On March 23, 1944, test pilot Harry Crosby took the second XP-56 up for the first time. However, Crosby found it impossible to lift the nose wheel off the ground at speeds below 160 mph, ** xx**and the test flight lasted only a few minutes. The second flight went better, and it was found that the nose heaviness went away after the landing gear was retracted. However, the aircraft was severely underpowered for its weight, and only relatively low speeds could be attained, much less than the projected maximum speed of 465 mph at 25,000 feet.

On May 39, 1944, it was decided that NACA would use their wind tunnel at Moffett Field, California to look into the causes of the XP-56s low performance. However, the higher priority of other projects led to postponement of the XP-56 wind tunnel tests until late October of 1944.

While awaiting the beginning of the wind tunnel testing, further flight test trials were undertaken with the XP-56. On the tenth test flight, the pilot complained of extreme tail heaviness on the ground, low power, and excessive fuel consumption. After consultations, it was concluded that the XP-56 was basically not airworthy, and that it was just too dangerous to continue flight tests with it. Shortly thereafter, the whole project was abandoned. The further development of higher-performance piston-engined fighters was futile in any case, since the advent of jet propulsion would soon bring the era of propeller-driven fighters to a close.

Although the XP-56 project was a failure, it was not a total loss for Northrop, since the company had learned a lot about flying wing designs. This data gained during the XP-56 project was put to good use in later Northrop designs such as the XB-35 piston- engined bomber, the YB-49 jet-powered bomber, and the B-2 stealth bomber.

Specs of the XP-56:

One 2000 hp Pratt & Whitney R-2800-29 eighteen-cylinder air-cooled radial engine. Proposed armament was to be two 20-mm cannon and four 0.50-inch machine guns, all mounted in the nose. No armament was, in fact, ever actually fitted. In view of the limited flight testing of the XP-56, the following performance figures are based on manufacturer's estimates and were never achieved during actual tests. Maximum speed 465 mph at 25,000 feet, 417 mph at sea level. Climb rate of 3125 feet per minute at 15,000 feet. Climb to 20,000 feet in 7.2 minutes. Normal range 445 miles at 396 mph. Maximum range 660 miles. Service ceiling 33,000 feet. Weights were 8700 pounds empty, 11,350 pounds normal loaded, and 12,145 pounds maximum. Dimensions (second prototype) were wingspan 42 feet 6 inches, length 27 feet 6 inches, height 11 feet, wing area 306 square feet. The length of the first prototype was 23 feet 6 inches and the height was 9 feet 8 inches.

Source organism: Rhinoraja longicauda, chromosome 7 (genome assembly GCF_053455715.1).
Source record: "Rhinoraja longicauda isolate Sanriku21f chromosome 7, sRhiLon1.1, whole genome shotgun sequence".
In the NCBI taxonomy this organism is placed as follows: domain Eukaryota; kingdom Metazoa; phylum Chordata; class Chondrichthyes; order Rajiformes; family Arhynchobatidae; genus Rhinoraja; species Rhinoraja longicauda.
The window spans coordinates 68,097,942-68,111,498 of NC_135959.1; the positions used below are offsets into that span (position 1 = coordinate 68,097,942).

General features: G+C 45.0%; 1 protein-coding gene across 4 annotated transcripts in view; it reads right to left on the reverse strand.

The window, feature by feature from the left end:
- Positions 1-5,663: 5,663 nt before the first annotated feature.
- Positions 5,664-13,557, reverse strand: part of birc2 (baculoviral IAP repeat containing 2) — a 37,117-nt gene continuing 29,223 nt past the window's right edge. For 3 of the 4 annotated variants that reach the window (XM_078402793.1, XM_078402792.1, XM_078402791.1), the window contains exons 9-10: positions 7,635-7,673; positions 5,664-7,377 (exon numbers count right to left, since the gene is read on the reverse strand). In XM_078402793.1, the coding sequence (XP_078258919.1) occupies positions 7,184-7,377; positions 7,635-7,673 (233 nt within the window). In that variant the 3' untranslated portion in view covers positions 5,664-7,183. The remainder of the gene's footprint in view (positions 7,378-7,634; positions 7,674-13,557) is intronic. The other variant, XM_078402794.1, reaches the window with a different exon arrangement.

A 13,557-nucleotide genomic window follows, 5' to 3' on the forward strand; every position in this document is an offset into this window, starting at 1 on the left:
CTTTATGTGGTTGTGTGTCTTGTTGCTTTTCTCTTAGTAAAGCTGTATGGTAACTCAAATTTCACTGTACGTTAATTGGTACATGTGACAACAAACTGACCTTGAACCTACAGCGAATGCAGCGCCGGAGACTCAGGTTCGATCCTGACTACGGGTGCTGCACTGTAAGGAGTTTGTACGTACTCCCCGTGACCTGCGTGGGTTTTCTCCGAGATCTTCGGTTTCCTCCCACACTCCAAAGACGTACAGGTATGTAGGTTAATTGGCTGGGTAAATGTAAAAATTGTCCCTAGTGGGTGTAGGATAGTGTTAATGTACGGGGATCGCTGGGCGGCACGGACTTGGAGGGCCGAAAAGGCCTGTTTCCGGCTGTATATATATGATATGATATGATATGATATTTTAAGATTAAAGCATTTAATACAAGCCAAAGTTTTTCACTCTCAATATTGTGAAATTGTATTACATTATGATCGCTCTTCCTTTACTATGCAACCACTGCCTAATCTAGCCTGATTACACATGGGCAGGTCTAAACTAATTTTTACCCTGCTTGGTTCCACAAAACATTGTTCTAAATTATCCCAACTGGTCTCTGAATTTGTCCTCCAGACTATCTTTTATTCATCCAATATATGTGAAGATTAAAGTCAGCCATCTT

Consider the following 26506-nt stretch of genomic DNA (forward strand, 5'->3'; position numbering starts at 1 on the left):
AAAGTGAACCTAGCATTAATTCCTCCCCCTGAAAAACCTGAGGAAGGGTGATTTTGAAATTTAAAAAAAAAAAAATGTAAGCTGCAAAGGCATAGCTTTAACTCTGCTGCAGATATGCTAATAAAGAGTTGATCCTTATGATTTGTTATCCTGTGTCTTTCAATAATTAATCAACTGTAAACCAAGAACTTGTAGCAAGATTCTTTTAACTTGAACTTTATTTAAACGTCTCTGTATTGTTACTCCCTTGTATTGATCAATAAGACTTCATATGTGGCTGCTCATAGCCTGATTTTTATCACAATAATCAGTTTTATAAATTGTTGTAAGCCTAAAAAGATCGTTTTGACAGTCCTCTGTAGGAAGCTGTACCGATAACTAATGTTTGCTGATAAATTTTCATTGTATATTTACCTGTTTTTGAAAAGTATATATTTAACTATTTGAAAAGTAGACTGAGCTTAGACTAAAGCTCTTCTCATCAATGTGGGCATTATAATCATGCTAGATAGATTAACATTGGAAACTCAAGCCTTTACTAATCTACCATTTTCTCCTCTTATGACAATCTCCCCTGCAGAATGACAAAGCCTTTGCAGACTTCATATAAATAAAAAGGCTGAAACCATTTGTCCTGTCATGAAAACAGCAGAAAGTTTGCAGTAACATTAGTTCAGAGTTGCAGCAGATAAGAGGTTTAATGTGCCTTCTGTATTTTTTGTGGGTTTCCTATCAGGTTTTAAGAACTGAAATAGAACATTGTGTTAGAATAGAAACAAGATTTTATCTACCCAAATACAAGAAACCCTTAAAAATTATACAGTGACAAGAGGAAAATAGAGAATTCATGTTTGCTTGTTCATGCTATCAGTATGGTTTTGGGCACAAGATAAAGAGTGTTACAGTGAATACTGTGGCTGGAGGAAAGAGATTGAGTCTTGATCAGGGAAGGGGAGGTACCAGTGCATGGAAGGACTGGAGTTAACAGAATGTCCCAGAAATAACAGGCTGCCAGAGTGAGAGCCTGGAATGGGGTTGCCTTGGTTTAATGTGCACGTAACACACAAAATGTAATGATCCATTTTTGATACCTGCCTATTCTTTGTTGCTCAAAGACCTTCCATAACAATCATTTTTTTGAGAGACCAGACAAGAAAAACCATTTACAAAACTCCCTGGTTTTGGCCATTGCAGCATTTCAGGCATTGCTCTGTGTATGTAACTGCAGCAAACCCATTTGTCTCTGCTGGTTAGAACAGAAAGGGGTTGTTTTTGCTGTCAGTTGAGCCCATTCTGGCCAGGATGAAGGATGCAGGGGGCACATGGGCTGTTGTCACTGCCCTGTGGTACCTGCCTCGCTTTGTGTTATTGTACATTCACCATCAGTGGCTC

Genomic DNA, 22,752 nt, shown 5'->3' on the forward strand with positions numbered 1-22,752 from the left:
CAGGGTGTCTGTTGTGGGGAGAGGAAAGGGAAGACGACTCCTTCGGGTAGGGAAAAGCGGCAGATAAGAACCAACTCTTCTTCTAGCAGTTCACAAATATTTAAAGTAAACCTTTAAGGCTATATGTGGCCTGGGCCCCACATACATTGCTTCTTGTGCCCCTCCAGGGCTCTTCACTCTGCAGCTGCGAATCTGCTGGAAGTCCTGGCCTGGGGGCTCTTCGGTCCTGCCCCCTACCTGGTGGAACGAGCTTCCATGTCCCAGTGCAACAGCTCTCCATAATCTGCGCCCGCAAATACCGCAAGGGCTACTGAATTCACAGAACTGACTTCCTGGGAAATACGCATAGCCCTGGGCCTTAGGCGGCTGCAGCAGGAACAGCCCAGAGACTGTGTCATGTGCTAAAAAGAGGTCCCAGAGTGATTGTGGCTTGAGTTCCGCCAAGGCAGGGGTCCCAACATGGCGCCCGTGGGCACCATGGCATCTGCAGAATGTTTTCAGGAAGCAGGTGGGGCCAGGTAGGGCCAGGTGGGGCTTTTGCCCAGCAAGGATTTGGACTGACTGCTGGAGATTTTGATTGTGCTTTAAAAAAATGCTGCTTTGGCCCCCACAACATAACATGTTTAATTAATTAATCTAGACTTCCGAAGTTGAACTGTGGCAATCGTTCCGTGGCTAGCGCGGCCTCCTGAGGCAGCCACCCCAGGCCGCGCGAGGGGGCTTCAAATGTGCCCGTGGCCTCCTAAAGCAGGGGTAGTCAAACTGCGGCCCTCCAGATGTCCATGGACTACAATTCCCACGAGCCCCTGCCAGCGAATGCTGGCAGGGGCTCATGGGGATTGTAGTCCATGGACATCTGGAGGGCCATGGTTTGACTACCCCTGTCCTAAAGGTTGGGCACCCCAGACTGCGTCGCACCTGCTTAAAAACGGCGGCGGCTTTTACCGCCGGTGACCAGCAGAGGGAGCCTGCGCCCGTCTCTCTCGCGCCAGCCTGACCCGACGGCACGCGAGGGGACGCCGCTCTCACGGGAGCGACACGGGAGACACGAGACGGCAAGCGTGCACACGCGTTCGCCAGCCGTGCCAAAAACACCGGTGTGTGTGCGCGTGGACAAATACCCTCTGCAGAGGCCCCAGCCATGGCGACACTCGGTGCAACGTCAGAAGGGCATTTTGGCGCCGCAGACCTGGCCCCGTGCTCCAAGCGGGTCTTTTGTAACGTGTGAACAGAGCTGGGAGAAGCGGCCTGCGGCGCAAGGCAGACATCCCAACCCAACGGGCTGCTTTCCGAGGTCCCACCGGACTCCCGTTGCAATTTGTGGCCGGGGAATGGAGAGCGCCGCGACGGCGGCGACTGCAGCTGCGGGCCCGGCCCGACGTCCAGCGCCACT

The N-9M Series of four aircraft were designed to test the theories of "maneuverability, controllability, and performance" to predict those characteristics in the XB-35. They were a one-third scale flying platform that easily allowed for rapid modification of their basic shape and control surfaces. Later, they were used for training of new XB-35 pilots in handling flying wing aircraft. The first plane (N-9M) crashed at Muroc Dry Lake on May 19, 1943.

In October, 1943, work associated with the XB-35 program was reprioritized with ground and flight test data from the then existing two aircraft (N-9M2 & N-9MA) being given first priority. A more definitive test program was then laid out in a letter dated December 7, 1943, that called for a series of 35 flight tests of the N-9M2. Tests included flights with different sets of auxiliary fins on the drive shaft housing to determine the effect of increased directional stability on lateral-directional dynamic stability. Other tests were to measure drag determination, directional stability and control, lateral control, lateral-directional dynamic stability.